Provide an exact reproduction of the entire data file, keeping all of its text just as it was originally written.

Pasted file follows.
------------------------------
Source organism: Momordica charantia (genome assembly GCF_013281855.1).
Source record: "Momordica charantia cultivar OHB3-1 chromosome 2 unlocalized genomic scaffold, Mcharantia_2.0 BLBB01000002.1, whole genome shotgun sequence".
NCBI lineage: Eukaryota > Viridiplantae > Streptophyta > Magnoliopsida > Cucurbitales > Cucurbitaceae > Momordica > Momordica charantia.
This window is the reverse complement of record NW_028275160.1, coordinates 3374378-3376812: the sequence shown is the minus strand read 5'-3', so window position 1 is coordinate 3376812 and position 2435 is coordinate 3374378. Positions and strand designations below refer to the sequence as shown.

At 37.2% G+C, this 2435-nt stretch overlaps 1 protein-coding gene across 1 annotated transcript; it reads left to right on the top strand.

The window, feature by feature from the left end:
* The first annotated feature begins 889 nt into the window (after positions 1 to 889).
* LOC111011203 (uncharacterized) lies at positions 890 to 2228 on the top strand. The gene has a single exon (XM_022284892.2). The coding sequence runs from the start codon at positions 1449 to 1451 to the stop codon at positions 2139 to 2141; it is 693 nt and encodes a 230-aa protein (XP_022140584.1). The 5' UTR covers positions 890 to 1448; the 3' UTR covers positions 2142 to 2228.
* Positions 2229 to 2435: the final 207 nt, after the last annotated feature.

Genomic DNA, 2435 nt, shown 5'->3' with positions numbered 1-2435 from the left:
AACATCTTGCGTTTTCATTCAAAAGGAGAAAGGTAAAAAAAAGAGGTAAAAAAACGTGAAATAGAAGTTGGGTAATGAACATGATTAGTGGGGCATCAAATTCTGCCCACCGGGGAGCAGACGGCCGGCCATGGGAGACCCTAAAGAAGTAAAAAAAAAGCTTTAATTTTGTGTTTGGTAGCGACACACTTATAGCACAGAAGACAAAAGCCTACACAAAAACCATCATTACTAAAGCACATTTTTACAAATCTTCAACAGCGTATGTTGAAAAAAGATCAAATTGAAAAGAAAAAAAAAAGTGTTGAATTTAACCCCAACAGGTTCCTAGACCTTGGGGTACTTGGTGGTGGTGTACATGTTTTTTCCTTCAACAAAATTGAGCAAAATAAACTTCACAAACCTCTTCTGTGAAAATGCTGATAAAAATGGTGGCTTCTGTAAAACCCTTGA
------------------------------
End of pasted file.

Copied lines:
Source organism: Momordica charantia (genome assembly GCF_013281855.1).
Source record: "Momordica charantia cultivar OHB3-1 chromosome 2 unlocalized genomic scaffold, Mcharantia_2.0 BLBB01000002.1, whole genome shotgun sequence".
NCBI lineage: Eukaryota > Viridiplantae > Streptophyta > Magnoliopsida > Cucurbitales > Cucurbitaceae > Momordica > Momordica charantia.
This window is the reverse complement of record NW_028275160.1, coordinates 3374378-3376812: the sequence shown is the minus strand read 5'-3', so window position 1 is coordinate 3376812 and position 2435 is coordinate 3374378. Positions and strand designations below refer to the sequence as shown.

At 37.2% G+C, this 2435-nt stretch overlaps 1 protein-coding gene across 1 annotated transcript; it reads left to right on the top strand.

The window, feature by feature from the left end:
* The first annotated feature begins 889 nt into the window (after positions 1 to 889).
* LOC111011203 (uncharacterized) lies at positions 890 to 2228 on the top strand. The gene has a single exon (XM_022284892.2). The coding sequence runs from the start codon at positions 1449 to 1451 to the stop codon at positions 2139 to 2141; it is 693 nt and encodes a 230-aa protein (XP_022140584.1). The 5' UTR covers positions 890 to 1448; the 3' UTR covers positions 2142 to 2228.
* Positions 2229 to 2435: the final 207 nt, after the last annotated feature.

Genomic DNA, 2435 nt, shown 5'->3' with positions numbered 1-2435 from the left:
AACATCTTGCGTTTTCATTCAAAAGGAGAAAGGTAAAAAAAAGAGGTAAAAAAACGTGAAATAGAAGTTGGGTAATGAACATGATTAGTGGGGCATCAAATTCTGCCCACCGGGGAGCAGACGGCCGGCCATGGGAGACCCTAAAGAAGTAAAAAAAAAGCTTTAATTTTGTGTTTGGTAGCGACACACTTATAGCACAGAAGACAAAAGCCTACACAAAAACCATCATTACTAAAGCACATTTTTACAAATCTTCAACAGCGTATGTTGAAAAAAGATCAAATTGAAAAGAAAAAAAAAAGTGTTGAATTTAACCCCAACAGGTTCCTAGACCTTGGGGTACTTGGTGGTGGTGTACATGTTTTTTCCTTCAACAAAATTGAGCAAAATAAACTTCACAAACCTCTTCTGTGAAAATGCTGATAAAAATGGTGGCTTCTGTAAAACCCTTGA